“They’re extremely different products, but they’re both the highest-priced on Gramercy Park,” Miller said. “They represent two different development boom eras.”

Ian Schrager’s 50 Gramercy Park North launched sales in 2005, following a revamp of the stately 1925 landmark. It is the residential component of the Gramercy Park Hotel, the interiors of which artist and filmmaker Julian Schnabel helped design.

Most of the apartments feature a fireplace and 12-foot ceilings, along with views of the park.

The 17-story building is a condop sitting on leased ground — which therefore results in higher-than-normal monthly maintenance fees. John Burger of Brown Harris Stevens, one of the city’s top brokers, said he generally advises clients to avoid land-lease buildings because they have limited appreciation.

Still, a three-bedroom penthouse in the building sold for $22 million in 2011, breaking a record at the time for priciest-ever sale of a home abutting the park, StreetEasy records show. The apartment was most recently listed for $14.9 million in 2013, but is no longer on the market and has not been sold, according to StreetEasy and property records.

In addition, actress Jennifer Aniston bought a three-bedroom there for $9 million.

Meanwhile, the Zeckendorfs’ posh new 18 Gramercy Park, an 18-story condo converted from 200 studio apartments, was designed by Stern and launched sales last year. A $42 million penthouse set a then-record for the most expensive condo Downtown when it sold to Houston Rockets owner Leslie Alexander. (The current record for a Downtown condo was set by Walker Tower in Chelsea when a unit there sold for $50.9 million.)

Unlike 50 Gramercy Park North, 18 Gramercy features all full-floor units and is on the comparatively quieter south side of the park, said Burger, who represented former New Jersey Governor Jon Corzine’s ex-wife in her purchase of a $16.6 million sponsor unit at 18 Gramercy Park last year.

Most of the apartments have four bedrooms and span at least 4,200 square feet. Asking prices range from $9 million to $18 million. Each unit also features about 2,000 square feet of terrace space.

One Riverside Park vs. the Avery

One Riverside Park vs. the Avery

One Riverside Park vs. the Avery

Extell is going head-to-head with, well, Extell on the Upper West Side.

The prolific developer is behind both buildings in TRD’s final match-up: The Avery, which it sold out in 2006, and One Riverside Park, which it launched last year.

Units at the 32-story Avery, a 274-unit tower at 100 Riverside Boulevard, had an average sales price of $1,350 per square foot when the building sold out, according to news reports. The property has drawn buyers for its in-house theater, parking garage, library and private courtyard.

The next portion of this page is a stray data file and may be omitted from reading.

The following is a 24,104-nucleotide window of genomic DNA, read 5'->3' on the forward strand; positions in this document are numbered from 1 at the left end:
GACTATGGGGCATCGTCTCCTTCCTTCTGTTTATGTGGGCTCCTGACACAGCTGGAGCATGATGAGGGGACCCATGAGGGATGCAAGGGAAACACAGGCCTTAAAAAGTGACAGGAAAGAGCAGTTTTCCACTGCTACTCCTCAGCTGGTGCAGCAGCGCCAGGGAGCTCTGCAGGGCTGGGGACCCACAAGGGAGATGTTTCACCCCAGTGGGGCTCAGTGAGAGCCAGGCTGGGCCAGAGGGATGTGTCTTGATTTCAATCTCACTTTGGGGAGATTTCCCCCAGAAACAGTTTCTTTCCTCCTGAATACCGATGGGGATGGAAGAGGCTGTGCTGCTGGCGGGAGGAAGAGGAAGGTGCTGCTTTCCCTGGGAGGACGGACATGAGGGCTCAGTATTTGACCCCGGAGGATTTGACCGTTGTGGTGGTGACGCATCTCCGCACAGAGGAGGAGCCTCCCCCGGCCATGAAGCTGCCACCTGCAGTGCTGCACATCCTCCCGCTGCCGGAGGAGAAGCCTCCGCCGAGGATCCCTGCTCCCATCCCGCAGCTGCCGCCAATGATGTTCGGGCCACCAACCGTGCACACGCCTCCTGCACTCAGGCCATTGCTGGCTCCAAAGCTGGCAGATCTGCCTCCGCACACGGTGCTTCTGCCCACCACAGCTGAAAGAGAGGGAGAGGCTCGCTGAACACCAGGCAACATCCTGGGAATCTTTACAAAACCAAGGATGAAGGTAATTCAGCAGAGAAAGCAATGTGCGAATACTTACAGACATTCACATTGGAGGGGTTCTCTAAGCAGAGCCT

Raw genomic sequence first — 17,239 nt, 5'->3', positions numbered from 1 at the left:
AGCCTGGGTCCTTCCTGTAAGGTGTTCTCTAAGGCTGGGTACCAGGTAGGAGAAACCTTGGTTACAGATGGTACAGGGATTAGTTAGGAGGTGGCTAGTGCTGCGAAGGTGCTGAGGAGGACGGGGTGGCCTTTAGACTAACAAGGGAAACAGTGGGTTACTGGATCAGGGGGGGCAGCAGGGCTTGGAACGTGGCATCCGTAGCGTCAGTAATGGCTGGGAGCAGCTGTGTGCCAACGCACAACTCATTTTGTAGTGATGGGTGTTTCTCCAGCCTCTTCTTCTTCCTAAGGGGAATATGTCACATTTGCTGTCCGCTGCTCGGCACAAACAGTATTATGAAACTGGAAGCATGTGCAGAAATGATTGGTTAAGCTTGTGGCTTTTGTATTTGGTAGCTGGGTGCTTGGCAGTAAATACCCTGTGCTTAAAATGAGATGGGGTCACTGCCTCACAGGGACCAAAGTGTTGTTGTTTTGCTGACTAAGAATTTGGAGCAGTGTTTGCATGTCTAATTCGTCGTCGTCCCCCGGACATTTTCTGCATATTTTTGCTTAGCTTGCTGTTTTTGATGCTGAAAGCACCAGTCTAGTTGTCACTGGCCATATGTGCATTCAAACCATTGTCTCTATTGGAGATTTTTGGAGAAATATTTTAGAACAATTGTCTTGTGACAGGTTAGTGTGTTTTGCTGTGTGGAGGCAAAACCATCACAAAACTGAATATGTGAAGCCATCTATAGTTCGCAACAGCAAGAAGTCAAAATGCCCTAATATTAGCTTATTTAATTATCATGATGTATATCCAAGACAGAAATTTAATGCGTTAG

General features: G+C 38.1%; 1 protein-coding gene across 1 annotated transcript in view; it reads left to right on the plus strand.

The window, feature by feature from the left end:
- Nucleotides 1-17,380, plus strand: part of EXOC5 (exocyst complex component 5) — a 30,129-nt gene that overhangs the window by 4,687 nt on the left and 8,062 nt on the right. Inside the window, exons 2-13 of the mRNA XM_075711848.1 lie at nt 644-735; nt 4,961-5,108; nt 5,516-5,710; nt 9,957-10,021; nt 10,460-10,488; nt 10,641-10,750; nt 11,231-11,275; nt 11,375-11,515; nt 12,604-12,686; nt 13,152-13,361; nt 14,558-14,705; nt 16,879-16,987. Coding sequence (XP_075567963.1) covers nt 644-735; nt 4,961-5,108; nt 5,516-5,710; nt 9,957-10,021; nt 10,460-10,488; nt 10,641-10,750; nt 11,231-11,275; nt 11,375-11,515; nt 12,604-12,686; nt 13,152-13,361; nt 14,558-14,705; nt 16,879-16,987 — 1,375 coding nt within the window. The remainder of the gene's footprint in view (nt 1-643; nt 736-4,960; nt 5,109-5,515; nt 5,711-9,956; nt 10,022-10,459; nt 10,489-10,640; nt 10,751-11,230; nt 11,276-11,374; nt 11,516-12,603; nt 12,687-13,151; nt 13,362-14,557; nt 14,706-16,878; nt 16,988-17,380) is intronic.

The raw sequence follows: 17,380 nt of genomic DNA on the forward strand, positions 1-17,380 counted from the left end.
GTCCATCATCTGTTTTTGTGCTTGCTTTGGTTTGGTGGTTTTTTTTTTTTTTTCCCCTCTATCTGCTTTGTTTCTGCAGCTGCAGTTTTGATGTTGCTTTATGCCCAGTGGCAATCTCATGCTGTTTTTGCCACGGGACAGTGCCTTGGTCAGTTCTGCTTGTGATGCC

The Avery was Extell’s first building along Riverside Boulevard. The developer is also responsible for other nearby condos such as the Rushmore and the Aldyn, which fetched similar prices.

Now, the developer is aiming to out-Extell itself.

The first batch of the 219 units at the 35-story One Riverside Park hit the market last year, until Extell chief Gary Barnett halted further sales pending an upward price adjustment. Average asking prices there exceed $2,000 per square foot.

Over eight years, Extell has evolved further and learned what worked and what did not, said Urban Compass’ Song. The new building offers access to 40,000 square feet of amenities, a glassier exterior and “more generous” room sizes than the Avery does, she said.

“The Avery pushed the envelope at the time, with respect to pricing,” Miller said. “It was a hot building, while One Riverside Park is something new that hopes to be hot.”

  • TheSanRemo

    “The challenge for older buildings is to look at their own identity,”

    Starting with the right Interned address, such as 15CPW.com, 220CPS.com, TheSanRemo.com or 551W21.com

    • Chris Harris

      *Internet

  • Chris Harris

    This article NEEDS pictures. Would make it 1000 times better.

    • TRDKB

      Your wish is our command. Included photos from our print version. Thanks for the suggestion.

  • Facts

    Jenifer Aniston never bought at 50 Gramercy Park North. It was mere gossip by an overheated real estate broker at the time and the gossip has turned to fact by idle repetition.

  • Oouch

    What overheated hyperbole. What it ignores is the fundamental flaw of the current froth market based upon capital flight and bling: it doesn’t have to buy and it might not be able to close depending on world events. Meanwhile, proportionately speaking how many $44-100,000,000 units can Manhattan reasonably absorb? And look beyond the pre-sales, how many of the 1W57 and 420 Park Ave. mega-pads are really going to lock up? This is a rich man’s mogul bubble, but, it is a bubble nonetheless, and the absorption of this gassy indigestion could be that much more distasteful to swallow when the fat man belches. Hard to break up those 7500 sf megaplex penthouses. And for whom, pray tell? Meanwhile land sales are prodding greed addled developers to up the risk table as usual to top out at $5,000 ppsf schemes predicated upon priapic old rich guys. Rupert bought in Madison 1, so we’re starting to run out of them too. Somehow, the industry has once again convinced itself that and inventory shortfall means sure sales in its future. Not with an equity contraction, or world events interceding, or even a change of perception as the Roger Ailes dominated tabloids spin a tale of disorder and anxiety they try to take down deBlazio and put a Christie in their tank instead of Obama. Good luck with that.